Ambassador Korry has just sent in a blast affirming his view that we should go ahead promptly and unconditionally with EX–IM financing for the Boeings (cable tabbed).5 He believes the Chileans would flatly turn down any request for assurances on Cuba, and charge us with political blackmail. He also urges that failure to go ahead now with the EX–IM loan would push the GOC into harsher treatment of the copper companies and other U.S. investments, garner sympathy elsewhere in Latin America and the U.S. for Chile’s position, damage OPIC, and jeopardize our interests in Chile.

A point not dealt with in my previous memo is the relationship between the Chilean request and a similar desire on the part of the Peruvian Government to buy transport aircraft, in this case for an internal air service. We have followed a restrictive policy with respect to Peruvian requests for EX–IM credits. Our position on EX–IM financing for Chile has an obvious bearing on any subsequent decision on Peru.

You should also note there is a question of possible inconsistency between our position on the Boeing issue and our position on the FMS issue.

The FMS Issue

The options in the final draft on the FMS issue differ very little from the version I sent you last week. The issue is whether to restrict the Chileans to $5 million previously approved by the SRG, or to allow them to use the $5 million to guarantee up to $10 million in commercial credits. (The options are discussed on pages 7–10 of the FMS paper.)

Option 1a would provide the paratroop equipment and both C–130 aircraft in the Chilean second priority category. Option 1b would include the paratroop equipment the Chileans put at the head of their list and one C–130; this option includes commitment in principle to provide the other C–130 in FY 1972.

The considerations involved in this issue are maintaining our influence with the Chilean Armed Forces, the effect on our relations with the GOC, and the reaction of other countries and the Congress. With respect to the latter, we have now taken a sounding with other governments in the area, the results of which were not available earlier. They show some nervousness at the prospect of increased Chilean military capability, and [Page 633] this is particularly true of Argentina and Peru. However, the main reaction was, as I previously indicated, that they would be deeply disturbed if it appeared that we were treating Chile equally or better than themselves or other countries friendly to us.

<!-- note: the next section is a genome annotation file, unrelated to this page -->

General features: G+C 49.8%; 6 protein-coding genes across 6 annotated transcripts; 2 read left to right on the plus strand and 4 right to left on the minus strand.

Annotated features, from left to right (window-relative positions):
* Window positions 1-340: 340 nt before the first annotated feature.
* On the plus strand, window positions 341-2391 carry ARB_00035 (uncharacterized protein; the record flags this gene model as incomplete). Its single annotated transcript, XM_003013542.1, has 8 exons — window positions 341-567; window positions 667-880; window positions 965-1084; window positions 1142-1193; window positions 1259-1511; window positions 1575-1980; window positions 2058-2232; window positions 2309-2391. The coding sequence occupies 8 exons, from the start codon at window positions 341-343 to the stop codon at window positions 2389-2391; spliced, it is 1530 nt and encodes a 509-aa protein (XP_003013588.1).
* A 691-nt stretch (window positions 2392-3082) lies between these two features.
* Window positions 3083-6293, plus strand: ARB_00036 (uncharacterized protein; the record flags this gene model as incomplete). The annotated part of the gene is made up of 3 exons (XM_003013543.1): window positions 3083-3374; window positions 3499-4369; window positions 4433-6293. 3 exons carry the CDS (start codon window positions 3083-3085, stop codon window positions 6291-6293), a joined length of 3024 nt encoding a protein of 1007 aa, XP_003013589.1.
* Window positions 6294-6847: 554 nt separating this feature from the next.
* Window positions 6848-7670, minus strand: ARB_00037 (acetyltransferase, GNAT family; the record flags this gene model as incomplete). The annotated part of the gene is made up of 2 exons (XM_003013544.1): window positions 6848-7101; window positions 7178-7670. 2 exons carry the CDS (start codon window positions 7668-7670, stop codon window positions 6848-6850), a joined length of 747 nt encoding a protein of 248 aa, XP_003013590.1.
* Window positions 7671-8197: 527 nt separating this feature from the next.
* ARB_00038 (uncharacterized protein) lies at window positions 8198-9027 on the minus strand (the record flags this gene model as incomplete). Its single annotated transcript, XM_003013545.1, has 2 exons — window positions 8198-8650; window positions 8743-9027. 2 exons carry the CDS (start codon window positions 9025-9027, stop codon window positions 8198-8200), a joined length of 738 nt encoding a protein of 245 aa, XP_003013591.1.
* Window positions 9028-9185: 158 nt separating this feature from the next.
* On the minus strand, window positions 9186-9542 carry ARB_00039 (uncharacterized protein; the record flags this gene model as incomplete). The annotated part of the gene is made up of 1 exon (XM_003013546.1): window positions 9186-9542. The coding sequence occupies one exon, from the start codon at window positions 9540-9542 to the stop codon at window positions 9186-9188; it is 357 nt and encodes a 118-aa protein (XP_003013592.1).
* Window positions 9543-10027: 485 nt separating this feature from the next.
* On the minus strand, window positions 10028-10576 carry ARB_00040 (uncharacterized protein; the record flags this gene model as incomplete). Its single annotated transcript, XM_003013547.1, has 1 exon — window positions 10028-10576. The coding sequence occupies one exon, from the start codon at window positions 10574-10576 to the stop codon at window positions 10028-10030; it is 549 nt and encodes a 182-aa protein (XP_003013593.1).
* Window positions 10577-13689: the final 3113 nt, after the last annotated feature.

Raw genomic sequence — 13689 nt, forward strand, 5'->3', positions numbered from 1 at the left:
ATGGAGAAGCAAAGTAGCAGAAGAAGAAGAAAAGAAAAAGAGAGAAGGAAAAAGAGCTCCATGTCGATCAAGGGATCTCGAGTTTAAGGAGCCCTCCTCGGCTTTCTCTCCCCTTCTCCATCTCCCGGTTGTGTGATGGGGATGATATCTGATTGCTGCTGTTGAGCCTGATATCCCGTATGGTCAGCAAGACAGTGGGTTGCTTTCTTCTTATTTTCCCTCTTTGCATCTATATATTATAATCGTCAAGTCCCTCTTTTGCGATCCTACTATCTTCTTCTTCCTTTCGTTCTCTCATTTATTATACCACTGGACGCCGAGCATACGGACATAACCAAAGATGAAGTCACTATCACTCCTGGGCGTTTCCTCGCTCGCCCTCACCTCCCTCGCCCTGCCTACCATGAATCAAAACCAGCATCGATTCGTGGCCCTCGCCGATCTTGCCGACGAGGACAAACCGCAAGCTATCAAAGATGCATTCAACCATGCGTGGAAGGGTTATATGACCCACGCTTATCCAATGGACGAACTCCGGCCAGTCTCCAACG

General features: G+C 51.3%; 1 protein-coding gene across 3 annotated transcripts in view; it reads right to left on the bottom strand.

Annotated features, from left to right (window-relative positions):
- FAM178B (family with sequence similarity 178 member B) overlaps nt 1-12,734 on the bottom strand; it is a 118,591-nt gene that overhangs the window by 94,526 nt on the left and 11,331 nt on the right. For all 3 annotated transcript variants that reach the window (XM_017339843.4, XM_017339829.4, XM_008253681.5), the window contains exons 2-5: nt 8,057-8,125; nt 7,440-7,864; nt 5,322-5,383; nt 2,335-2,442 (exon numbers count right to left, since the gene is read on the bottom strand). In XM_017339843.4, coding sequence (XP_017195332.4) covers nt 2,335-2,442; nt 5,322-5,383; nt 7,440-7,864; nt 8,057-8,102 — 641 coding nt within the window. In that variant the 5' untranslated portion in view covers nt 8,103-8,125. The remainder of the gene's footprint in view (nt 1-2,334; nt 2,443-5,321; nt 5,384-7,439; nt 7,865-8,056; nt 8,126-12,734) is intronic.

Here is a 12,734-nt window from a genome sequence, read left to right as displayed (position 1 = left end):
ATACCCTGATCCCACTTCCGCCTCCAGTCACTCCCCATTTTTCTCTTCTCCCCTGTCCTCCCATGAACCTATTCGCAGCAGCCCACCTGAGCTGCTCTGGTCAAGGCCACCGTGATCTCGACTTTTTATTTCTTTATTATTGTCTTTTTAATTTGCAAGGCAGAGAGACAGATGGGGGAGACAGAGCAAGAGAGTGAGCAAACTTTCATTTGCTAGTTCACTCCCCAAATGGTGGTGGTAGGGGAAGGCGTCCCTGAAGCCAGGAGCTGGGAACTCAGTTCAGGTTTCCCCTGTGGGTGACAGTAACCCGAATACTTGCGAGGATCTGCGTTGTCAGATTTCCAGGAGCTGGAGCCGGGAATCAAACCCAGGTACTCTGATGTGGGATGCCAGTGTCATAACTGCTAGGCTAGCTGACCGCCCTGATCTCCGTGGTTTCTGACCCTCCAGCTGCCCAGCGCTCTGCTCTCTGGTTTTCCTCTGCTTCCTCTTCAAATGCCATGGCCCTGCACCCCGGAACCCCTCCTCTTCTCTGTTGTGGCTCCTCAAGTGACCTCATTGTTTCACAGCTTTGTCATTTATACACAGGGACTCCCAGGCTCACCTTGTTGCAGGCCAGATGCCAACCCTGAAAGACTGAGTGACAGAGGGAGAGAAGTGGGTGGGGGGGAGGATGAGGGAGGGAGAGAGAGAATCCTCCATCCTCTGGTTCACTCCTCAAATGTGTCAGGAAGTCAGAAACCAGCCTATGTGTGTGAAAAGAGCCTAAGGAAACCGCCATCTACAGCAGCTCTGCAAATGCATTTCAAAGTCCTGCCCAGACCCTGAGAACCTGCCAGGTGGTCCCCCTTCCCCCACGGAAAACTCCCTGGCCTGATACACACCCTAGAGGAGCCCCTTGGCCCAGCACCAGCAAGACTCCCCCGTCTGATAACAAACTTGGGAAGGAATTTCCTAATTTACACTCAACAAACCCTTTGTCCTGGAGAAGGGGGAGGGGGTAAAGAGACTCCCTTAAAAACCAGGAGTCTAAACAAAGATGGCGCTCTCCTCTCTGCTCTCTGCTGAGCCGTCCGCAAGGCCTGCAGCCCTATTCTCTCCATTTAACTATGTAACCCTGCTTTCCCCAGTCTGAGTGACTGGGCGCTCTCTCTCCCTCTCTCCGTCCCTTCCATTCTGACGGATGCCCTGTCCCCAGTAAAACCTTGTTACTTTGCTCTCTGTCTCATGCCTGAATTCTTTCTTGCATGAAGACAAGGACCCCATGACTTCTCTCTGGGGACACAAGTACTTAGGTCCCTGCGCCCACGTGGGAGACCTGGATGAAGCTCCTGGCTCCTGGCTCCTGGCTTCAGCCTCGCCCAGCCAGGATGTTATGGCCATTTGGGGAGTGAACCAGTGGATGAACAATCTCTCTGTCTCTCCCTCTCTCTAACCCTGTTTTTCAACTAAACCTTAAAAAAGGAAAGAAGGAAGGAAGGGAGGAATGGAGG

State and DOD apparently favor Option 1a (the full $10 million covering the paratroop equipment and both C–130’s). I am not convinced that this is required to maintain our lines of communication with the Chilean military and avoid a clear signal of hostility to the GOC. Moreover, the recent sounding with other governments shows that some would feel somewhat more threatened by greater Chilean military capability than they had previously indicated. Their main reaction is still one of possible resentment over too favorable treatment of Chile under FMS. I see no reason for contributing to their discomfort more than we have to in order to keep open our lines to the Chilean military. The basic $5 million already approved by the SRG may be sufficient for this purpose.

The main drawback of the lower level is that the Chileans may turn to third countries as a source of supply for some of the items in priority categories not covered by either option unless we whet their appetite by at least giving the full $10 million; but (a) they may do this anyway, and (b) they are likely to go to Western European sources, rather than the Soviet bloc.

Your Talking Points for the meeting are tabbed.6

  1. Source: National Archives, Nixon Presidential Materials, NSC Files, NSC Institutional Files (H-Files), Box H–56, SRG Meetings, Chile, 6/3/71. Secret. Sent for information.
  2. Attached but not printed is a May 29 memorandum from Nachmanoff to Kissinger.
  3. Attached but not printed are the May 29 Options Paper prepared by the Ad Hoc Working Group on Chile and an undated Options Paper prepared in the Department of Defense. For the text of these papers, see Foreign Relations, 1969–1976, vol. E–16, Documents on Chile, 1969–1973, Documents 70 and 72.
  4. The lettered options listed below are derived from the Options Paper prepared by the Ad Hoc Working Group.
  5. Attached but not printed is telegram 2868 from Santiago, June 1. The telegram is Document 71 in Foreign Relations, 1969–1976, vol. E–16, Documents on Chile, 1969–1973.
  6. Attached but not printed.